“Most people in our experience love the area because of its proximity to Homebush Bay and Olympic Park. The original activation compound and the 2014 deal had all the schools, roads, transportation, everything else. But the fact that the promised infrastructure has not been delivered is a major problem.

“Students are bussing to Concord High, which is packed. There is potential for a beautiful park [on the peninsula]the land is still there but the state government has changed its mind [and moved the high school to that site in Wentworth Point].

” It is a beautiful place. That’s what kept people going, hoping the infrastructure will come. But I think now the frustration is boiling over.

Wentworth Point voting booths tend towards the Liberal Party, although Liberal MP Fiona Martin in the last election suffered a 3.74 per cent swing against her.

This year Labor first candidate Sally Sitou is leading a grassroots campaign in Reid that has focused heavily on Wentworth Point and its missing infrastructure.

Mother-of-two Juliana Lee says she really wants Hill Road level crossings as promised by Labor but doesn’t think it’s enough to win her vote.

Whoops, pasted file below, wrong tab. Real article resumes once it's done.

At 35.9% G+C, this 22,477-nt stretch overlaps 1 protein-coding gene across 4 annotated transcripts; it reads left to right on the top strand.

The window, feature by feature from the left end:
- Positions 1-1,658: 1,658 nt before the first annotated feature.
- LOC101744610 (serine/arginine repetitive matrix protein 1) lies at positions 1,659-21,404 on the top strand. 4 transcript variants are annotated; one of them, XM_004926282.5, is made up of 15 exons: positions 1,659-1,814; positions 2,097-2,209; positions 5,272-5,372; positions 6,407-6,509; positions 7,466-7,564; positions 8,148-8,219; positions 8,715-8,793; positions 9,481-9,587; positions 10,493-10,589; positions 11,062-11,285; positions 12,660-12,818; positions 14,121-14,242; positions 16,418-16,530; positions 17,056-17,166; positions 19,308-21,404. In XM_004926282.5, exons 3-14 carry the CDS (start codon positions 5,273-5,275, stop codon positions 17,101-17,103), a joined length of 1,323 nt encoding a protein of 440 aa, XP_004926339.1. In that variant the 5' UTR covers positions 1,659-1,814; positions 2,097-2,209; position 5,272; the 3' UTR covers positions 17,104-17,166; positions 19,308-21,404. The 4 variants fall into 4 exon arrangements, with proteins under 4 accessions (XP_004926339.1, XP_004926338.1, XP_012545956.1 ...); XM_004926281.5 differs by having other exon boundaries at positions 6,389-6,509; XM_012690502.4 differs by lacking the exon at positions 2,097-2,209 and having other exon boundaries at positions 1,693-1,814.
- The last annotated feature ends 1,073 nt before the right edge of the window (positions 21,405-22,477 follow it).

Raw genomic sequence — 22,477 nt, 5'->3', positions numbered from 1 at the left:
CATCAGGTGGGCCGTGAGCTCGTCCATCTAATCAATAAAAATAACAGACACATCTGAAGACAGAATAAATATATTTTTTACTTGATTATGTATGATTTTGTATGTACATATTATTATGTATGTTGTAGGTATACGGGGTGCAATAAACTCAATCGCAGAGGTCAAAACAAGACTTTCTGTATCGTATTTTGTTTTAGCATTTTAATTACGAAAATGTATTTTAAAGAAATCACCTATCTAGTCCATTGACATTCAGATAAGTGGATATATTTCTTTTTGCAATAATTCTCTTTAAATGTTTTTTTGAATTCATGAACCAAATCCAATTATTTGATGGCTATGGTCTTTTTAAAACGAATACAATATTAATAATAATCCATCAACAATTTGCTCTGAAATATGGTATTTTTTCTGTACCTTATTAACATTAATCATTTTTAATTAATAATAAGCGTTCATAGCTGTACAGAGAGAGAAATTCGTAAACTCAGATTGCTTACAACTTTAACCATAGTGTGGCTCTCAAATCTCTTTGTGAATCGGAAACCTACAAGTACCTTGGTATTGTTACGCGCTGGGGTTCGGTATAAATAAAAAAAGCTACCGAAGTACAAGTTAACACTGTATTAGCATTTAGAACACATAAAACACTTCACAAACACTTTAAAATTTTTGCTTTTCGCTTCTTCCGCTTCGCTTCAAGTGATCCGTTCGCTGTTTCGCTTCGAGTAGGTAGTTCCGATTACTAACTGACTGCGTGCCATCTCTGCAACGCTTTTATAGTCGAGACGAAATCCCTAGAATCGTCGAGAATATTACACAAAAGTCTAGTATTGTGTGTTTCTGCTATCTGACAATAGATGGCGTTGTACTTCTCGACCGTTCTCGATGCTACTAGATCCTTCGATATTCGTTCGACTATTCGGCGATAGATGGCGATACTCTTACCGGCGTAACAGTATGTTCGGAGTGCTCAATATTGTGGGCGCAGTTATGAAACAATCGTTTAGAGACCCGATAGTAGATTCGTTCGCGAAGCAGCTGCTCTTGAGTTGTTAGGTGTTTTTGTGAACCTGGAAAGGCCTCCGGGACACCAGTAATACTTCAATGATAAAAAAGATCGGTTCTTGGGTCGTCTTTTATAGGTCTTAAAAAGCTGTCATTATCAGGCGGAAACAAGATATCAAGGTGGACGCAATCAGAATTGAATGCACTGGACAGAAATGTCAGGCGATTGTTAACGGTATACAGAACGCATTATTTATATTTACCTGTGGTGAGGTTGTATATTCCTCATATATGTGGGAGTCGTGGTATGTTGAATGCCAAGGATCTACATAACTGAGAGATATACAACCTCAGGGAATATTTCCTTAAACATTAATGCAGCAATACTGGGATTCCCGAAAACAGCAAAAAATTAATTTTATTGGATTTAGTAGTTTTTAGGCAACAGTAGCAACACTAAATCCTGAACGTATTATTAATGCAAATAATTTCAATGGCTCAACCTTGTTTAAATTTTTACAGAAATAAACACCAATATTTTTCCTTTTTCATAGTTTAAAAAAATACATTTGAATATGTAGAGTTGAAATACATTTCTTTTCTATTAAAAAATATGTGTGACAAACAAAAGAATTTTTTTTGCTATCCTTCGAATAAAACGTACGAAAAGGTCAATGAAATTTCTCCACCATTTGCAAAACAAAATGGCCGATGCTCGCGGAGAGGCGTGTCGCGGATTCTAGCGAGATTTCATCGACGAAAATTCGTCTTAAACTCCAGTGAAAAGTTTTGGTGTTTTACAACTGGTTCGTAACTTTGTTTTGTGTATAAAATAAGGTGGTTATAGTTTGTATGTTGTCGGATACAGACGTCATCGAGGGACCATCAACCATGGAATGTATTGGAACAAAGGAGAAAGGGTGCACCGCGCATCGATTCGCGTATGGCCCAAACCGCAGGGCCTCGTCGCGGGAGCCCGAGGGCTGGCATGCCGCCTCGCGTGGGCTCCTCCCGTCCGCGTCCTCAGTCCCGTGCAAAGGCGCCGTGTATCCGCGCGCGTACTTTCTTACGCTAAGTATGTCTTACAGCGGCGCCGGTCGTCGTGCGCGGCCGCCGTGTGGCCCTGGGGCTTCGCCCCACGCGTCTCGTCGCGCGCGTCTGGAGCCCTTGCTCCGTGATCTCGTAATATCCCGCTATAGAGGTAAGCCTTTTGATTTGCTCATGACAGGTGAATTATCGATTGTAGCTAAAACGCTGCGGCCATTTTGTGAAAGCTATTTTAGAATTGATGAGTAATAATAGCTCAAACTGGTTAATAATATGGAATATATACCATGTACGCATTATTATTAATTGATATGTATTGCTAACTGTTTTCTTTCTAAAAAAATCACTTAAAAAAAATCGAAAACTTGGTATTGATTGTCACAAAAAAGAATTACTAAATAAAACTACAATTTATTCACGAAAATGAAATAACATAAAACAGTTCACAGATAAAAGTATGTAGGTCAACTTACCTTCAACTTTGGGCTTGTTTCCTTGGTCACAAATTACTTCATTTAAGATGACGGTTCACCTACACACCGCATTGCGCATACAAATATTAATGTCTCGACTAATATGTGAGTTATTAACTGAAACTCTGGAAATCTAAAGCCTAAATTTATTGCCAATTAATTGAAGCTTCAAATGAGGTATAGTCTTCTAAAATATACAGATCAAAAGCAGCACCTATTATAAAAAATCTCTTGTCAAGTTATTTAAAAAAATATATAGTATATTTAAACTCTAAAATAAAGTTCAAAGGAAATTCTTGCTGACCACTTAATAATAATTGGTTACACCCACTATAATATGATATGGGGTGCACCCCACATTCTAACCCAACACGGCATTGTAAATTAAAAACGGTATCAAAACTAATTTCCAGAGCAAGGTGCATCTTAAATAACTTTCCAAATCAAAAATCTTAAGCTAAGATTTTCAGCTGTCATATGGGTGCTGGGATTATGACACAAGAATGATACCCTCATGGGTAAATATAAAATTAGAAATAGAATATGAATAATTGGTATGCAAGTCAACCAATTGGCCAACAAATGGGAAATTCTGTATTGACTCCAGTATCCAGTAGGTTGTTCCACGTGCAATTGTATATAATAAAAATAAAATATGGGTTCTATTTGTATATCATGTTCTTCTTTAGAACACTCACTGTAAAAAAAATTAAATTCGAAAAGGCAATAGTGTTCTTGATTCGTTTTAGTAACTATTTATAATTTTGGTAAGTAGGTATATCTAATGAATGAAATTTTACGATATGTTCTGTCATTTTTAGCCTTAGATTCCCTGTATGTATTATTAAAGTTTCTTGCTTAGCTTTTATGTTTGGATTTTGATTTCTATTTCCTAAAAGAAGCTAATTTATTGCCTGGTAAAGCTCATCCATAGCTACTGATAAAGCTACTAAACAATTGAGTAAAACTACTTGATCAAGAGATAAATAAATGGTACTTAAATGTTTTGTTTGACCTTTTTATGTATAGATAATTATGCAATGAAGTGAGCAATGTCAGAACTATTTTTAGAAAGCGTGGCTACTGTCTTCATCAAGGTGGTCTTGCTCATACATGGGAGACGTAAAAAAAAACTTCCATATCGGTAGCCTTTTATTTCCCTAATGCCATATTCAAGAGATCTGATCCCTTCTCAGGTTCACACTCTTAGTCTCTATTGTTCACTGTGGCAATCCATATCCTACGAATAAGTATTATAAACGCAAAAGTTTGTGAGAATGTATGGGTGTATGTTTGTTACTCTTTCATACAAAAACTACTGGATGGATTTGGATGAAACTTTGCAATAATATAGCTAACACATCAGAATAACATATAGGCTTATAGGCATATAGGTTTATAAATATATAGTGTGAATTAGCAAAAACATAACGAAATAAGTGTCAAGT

Despite all her problems, she says Wentworth Point is still ‘the best place to live’.

Juliana Lee's son Ashton, 7, plays in a parking lot in Wentworth Point with his cousin.

Juliana Lee’s son Ashton, 7, plays in a parking lot in Wentworth Point with his cousin.Credit:Rhett Wyman

“You can take a long walk, [it’s] friendly dog. We walk across the bridge, it’s great for small families,” she says.

Her son Ashton, 7, started kindergarten at the local school in 2020 but now attends school in Concord while her youngest, 2, attends daycare at Olympic Park.

Lee’s 45-minute drive around the area to drop them off starts at 8 a.m. each morning to avoid traffic, but she’s used to it by now.

“Honestly, I don’t think it will be fixed. It’s gonna get worse over time with high school and apartments. I hope we will move by then,” she said.